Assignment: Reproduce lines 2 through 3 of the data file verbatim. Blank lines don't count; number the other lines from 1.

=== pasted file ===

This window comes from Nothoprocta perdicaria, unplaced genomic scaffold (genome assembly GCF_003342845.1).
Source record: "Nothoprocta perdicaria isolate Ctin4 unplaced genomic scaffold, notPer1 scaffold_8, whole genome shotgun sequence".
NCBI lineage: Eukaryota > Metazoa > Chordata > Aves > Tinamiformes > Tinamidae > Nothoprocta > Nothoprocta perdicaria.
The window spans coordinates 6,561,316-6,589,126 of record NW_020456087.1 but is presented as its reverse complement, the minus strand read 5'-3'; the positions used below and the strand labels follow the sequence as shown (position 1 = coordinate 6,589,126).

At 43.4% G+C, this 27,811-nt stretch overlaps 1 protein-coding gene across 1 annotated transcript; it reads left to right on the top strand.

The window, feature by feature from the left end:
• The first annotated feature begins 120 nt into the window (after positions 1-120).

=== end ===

Source record: "Nothoprocta perdicaria isolate Ctin4 unplaced genomic scaffold, notPer1 scaffold_8, whole genome shotgun sequence".
NCBI lineage: Eukaryota > Metazoa > Chordata > Aves > Tinamiformes > Tinamidae > Nothoprocta > Nothoprocta perdicaria.